80s Sitcoms

The word sitcom comes from the term situation comedy, and 80s sitcoms gave us plenty of situations to laugh at.

Some of these 80s sitcom shows are still broadcast on cable or available in DVD sets so we can enjoy them whenever we want.


Set in a Boston bar, Cheers was one of the most watched 80s sitcoms. Sam was the owner and bartender, as well as a perpetual ladies man that employed Carla, the funny and sarcastic server, Woody, the naïve young bartender, Diane, a snobby waitress and love interest of Sam, and later, Rebecca, a sophisticated manager and also one of Sam’s love interests.

The show revolved around the adventures and lives of the staff and regular customers. There was Norm, Cliff, Coach, Dr. Crane and his uptight wife, Lillith.


Alf was a show about a furry alien, Gordon Shumway, from the planet Melmac who crash-landed in the Tanner family’s garage. He was loud, cynical, and liked to eat cats.

The family frequently had to scramble to keep him a secret from the Alien Task Force. Alf had his own opinions and observations about humans, which were usually quite accurate, while the family would try to explain our customs and actions to him.

The Cosby Show

A groundbreaking new sitcom, The Cosby Show, focused on the Huxtable family and shattered stereotypes. The great Bill Cosby played Cliff – a doctor with a unique parenting style and great sense of humor.

The mother, Clair, was a lawyer and had her hands full with not only their five children, but keeping Cliff in line. This was also one of the very first sitcoms based on the main character’s standup comedy.

Family Ties

Family Ties gave us liberal former hippie parents and showed us what happens when their children are budding conservative republicans. Alex P. Keaton was the most political and entrepreneurial minded member of the family, followed by his sister, Mallory who was a little on the airhead side.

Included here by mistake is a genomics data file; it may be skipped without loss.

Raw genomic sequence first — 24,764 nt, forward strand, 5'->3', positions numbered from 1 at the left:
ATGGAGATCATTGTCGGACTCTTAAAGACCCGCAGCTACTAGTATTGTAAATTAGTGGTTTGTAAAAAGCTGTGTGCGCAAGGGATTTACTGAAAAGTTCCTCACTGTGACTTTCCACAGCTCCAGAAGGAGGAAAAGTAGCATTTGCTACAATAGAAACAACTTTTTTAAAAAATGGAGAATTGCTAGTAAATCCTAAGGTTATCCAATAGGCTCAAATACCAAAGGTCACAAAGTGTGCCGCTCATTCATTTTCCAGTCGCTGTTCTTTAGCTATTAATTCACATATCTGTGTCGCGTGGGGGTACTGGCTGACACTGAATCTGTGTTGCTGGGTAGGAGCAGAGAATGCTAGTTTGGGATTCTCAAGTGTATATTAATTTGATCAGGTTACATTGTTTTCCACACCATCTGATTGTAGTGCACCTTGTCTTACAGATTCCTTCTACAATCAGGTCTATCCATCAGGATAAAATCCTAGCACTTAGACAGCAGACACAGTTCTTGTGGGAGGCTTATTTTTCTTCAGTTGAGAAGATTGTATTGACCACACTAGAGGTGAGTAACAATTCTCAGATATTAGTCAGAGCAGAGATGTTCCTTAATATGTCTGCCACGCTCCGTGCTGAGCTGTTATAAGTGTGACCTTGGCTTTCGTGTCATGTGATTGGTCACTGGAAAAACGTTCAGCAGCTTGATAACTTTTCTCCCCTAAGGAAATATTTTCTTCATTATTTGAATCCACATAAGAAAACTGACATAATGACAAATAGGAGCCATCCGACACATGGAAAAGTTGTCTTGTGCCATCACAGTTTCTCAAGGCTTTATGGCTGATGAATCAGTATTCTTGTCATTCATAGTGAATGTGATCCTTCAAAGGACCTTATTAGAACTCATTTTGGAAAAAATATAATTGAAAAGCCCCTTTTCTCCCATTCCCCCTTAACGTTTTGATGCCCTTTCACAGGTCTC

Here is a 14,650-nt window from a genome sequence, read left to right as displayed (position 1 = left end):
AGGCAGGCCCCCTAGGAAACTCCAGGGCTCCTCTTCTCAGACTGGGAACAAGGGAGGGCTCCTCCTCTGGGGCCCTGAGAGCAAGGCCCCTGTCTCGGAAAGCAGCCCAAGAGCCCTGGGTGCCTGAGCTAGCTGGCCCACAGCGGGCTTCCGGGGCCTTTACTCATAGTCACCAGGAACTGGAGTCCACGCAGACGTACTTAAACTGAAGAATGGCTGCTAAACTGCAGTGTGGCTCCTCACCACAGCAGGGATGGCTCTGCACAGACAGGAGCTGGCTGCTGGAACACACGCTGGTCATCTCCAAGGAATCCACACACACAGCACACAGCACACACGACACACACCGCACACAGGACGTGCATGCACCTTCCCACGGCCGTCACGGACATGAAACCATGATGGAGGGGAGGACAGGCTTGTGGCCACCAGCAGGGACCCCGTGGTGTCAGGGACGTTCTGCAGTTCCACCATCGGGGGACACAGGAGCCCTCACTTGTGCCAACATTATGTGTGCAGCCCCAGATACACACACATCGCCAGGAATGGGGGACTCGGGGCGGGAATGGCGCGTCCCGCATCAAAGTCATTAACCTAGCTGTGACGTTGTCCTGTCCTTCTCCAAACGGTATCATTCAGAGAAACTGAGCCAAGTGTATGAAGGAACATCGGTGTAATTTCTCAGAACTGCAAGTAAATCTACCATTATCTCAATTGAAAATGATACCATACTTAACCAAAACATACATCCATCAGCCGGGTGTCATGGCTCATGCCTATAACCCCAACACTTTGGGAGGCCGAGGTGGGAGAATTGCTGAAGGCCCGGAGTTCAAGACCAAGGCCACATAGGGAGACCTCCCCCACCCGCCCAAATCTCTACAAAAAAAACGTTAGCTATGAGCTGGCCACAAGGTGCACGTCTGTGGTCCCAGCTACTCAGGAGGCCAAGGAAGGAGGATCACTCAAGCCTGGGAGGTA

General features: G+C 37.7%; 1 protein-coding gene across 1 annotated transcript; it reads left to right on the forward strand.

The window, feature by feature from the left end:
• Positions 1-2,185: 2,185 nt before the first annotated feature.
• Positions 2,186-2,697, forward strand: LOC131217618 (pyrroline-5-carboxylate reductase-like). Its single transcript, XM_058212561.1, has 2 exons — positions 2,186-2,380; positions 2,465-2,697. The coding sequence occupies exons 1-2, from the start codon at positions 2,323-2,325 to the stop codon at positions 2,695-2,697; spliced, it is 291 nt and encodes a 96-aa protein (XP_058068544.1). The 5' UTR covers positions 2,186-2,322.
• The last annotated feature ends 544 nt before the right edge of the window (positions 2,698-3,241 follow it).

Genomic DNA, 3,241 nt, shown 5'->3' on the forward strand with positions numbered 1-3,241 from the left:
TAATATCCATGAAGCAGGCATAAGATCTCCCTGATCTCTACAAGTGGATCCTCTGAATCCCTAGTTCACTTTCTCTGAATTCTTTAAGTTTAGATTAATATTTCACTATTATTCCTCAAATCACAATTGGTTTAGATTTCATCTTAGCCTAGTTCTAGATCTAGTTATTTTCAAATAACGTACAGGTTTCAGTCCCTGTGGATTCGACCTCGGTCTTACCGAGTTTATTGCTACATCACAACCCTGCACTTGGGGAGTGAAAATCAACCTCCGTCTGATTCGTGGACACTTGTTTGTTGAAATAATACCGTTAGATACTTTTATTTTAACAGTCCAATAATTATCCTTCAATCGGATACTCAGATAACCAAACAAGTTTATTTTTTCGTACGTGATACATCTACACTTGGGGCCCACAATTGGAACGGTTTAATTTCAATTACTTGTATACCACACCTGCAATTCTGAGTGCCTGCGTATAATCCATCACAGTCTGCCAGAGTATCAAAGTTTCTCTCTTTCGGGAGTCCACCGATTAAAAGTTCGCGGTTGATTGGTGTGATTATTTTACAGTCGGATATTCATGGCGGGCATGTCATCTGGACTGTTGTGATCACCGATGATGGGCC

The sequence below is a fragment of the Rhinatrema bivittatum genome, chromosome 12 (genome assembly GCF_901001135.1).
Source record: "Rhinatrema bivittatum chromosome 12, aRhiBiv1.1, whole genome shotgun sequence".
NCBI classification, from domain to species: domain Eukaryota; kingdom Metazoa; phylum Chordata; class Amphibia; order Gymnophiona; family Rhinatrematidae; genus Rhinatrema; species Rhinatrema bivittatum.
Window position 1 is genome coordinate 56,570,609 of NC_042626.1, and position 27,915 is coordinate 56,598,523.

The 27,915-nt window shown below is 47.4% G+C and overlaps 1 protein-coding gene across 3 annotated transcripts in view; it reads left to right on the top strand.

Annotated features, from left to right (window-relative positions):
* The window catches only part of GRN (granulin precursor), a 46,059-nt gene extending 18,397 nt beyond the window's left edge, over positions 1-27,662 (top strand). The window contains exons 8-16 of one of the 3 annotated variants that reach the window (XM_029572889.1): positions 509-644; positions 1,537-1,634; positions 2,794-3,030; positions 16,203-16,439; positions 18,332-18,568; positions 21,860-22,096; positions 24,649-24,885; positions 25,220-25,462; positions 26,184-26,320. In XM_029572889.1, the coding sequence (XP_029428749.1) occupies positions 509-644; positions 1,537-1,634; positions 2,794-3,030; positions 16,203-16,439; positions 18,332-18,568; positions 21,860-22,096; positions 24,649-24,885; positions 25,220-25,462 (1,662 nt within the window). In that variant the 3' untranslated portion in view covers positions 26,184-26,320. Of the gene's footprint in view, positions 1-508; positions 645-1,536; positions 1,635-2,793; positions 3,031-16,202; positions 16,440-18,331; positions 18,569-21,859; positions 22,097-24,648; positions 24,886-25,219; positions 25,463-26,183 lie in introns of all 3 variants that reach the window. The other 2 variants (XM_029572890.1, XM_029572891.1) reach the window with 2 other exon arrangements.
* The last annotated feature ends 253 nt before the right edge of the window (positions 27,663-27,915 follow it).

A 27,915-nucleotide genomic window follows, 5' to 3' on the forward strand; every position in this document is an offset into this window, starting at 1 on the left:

Jennifer was the youngest sister – she was more like her parents and commonly the voice of reason. Another sibling, Andrew, joined the family in 1984. Big brother Alex couldn’t get a suit and tie on him fast enough.

Who’s the Boss?

Who’s the Boss was another stereotype-busting sitcom. Angela Bower was a divorced advertising executive who hired Tony, a former pro baseball star from Brooklyn, to be her live-in housekeeper in an upscale Connecticut suburb.

Tony and his daughter Sam moved into the Bower residence, which included Jonathan, Angela’s young son, and Mona, her feisty mother.

Growing Pains

Another great family comedy was Growing Pains. The Seaver family consisted of a stay at home father who was a psychiatrist and a mother who was a reporter.

They had four children to keep them busy – Chrissy was the youngest daughter, Ben the youngest son and hilarity ensued between them and their older sibling, Mike the troublemaker and Carol the overachiever. In the later seasons, they took in Luke – Ben’s friend played by Leonardo DiCaprio.

There were also other great shows like Full House, Family Matters, Just the 10 of Us, and many more. There were so many great 80s sitcoms that it was easy to have at least one or two favorites.

Toward the end of the decade, ABC started putting these shows together in one block of programming calling it TGIF – Thank Goodness it’s Funny.